Judge clears Marlborough board in right-to-know matter
Board chairman John Northcott said Friday he and the board members are relieved by the decision, and said he is hoping it would dispel any perceived image created by the case that board members are "the bad guys."
Last June, resident Lorette Simonds filed a petition in Cheshire County Superior Court asking that the court find the board in contempt of a court order to not violate the right-to-know law four months after the court had found the board guilty of numerous violations and enjoined the board from further violations.
Friday, Simonds said she was disappointed by the decision.
"These guys have no respect for the law. They have not become more open. They are only making minimal changes," she said.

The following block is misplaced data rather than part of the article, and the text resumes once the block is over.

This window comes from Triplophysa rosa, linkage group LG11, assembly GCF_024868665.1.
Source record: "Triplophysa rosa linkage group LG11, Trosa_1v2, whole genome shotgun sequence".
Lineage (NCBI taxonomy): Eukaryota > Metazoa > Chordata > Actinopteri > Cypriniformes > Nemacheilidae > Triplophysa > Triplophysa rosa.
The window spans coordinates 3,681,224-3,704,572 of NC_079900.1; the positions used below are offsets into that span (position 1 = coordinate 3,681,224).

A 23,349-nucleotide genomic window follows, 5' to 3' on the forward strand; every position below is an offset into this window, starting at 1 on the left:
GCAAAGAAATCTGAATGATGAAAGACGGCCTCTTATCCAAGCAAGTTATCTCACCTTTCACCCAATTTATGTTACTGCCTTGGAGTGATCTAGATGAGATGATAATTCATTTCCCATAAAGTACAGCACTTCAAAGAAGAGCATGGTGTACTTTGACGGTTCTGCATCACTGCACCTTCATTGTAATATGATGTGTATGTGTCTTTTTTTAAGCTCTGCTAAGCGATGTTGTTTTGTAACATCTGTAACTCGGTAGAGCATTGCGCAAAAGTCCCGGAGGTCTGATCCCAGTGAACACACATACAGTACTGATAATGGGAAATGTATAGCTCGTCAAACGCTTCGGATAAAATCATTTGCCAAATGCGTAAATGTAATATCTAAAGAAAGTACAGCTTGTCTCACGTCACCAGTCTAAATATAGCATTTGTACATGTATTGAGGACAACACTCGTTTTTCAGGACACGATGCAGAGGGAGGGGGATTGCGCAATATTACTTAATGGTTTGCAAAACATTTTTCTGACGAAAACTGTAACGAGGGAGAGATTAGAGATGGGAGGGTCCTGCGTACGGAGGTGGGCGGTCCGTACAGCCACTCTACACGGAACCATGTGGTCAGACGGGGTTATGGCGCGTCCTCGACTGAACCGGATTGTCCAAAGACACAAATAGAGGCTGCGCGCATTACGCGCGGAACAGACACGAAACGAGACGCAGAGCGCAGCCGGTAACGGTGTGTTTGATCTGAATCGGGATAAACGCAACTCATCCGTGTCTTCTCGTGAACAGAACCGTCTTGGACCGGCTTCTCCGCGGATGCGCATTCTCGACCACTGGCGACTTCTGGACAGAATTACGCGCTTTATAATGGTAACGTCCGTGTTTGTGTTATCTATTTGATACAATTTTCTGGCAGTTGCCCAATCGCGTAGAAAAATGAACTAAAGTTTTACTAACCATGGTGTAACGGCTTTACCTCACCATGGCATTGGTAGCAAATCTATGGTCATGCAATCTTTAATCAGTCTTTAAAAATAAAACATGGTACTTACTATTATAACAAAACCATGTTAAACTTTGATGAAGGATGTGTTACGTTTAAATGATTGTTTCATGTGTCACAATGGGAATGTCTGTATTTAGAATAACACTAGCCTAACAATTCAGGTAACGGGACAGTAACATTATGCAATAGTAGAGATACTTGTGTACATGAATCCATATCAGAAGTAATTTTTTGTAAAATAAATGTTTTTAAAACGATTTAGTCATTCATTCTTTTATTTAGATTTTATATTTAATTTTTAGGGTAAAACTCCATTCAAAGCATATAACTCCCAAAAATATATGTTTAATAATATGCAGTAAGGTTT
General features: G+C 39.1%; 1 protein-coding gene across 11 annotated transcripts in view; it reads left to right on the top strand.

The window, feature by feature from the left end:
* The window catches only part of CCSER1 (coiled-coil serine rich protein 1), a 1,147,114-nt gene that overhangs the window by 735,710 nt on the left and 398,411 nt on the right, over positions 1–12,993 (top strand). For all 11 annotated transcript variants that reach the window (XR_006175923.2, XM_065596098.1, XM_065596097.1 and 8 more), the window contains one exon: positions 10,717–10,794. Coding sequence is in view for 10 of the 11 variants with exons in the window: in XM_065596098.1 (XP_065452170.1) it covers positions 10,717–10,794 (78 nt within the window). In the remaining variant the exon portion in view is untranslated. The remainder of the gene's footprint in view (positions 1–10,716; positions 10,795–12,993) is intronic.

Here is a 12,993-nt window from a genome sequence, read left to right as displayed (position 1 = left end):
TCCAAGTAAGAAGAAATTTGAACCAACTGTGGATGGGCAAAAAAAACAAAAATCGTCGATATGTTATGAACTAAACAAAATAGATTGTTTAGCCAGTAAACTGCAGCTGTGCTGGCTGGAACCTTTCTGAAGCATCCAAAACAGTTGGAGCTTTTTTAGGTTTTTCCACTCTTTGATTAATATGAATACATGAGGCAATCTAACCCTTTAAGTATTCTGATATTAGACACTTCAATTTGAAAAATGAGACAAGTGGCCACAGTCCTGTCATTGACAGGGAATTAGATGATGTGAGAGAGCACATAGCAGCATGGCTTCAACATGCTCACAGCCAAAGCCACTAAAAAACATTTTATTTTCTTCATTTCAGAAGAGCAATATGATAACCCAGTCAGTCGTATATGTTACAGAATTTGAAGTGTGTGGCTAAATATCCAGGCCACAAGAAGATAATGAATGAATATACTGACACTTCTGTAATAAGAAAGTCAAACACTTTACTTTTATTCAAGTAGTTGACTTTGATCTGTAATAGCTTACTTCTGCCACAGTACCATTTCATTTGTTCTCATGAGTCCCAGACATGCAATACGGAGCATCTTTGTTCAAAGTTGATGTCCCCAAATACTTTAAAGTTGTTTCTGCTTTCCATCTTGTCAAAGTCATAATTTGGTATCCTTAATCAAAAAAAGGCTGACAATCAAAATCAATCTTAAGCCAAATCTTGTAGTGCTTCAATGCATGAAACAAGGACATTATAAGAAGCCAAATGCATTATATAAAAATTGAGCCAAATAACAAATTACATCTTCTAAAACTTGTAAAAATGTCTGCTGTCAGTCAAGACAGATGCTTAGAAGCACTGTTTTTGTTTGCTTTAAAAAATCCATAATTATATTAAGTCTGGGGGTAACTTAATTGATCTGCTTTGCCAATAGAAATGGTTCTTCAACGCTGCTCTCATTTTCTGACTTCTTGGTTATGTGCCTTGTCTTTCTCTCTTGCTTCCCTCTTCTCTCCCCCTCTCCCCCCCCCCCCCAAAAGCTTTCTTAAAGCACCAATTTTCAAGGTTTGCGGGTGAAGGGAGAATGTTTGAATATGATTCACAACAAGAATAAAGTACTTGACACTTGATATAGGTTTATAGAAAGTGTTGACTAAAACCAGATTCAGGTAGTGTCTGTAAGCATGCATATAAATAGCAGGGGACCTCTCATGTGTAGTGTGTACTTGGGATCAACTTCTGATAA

Simonds said she plans to review the 14-page decision to see if there are any issues in which she can seek reconsideration.
In his decision, Mangones called out the board for "obviating the spirit of the right-to-know law" by holding an unlawful electronic meeting in which a previous meeting's minutes were edited.
Northcott said Friday the board has acknowledged it unknowingly broke the right-to-know law, but since Mangones' January 2012 decision, it has learned its lesson and is now more aware of the law's requirements.
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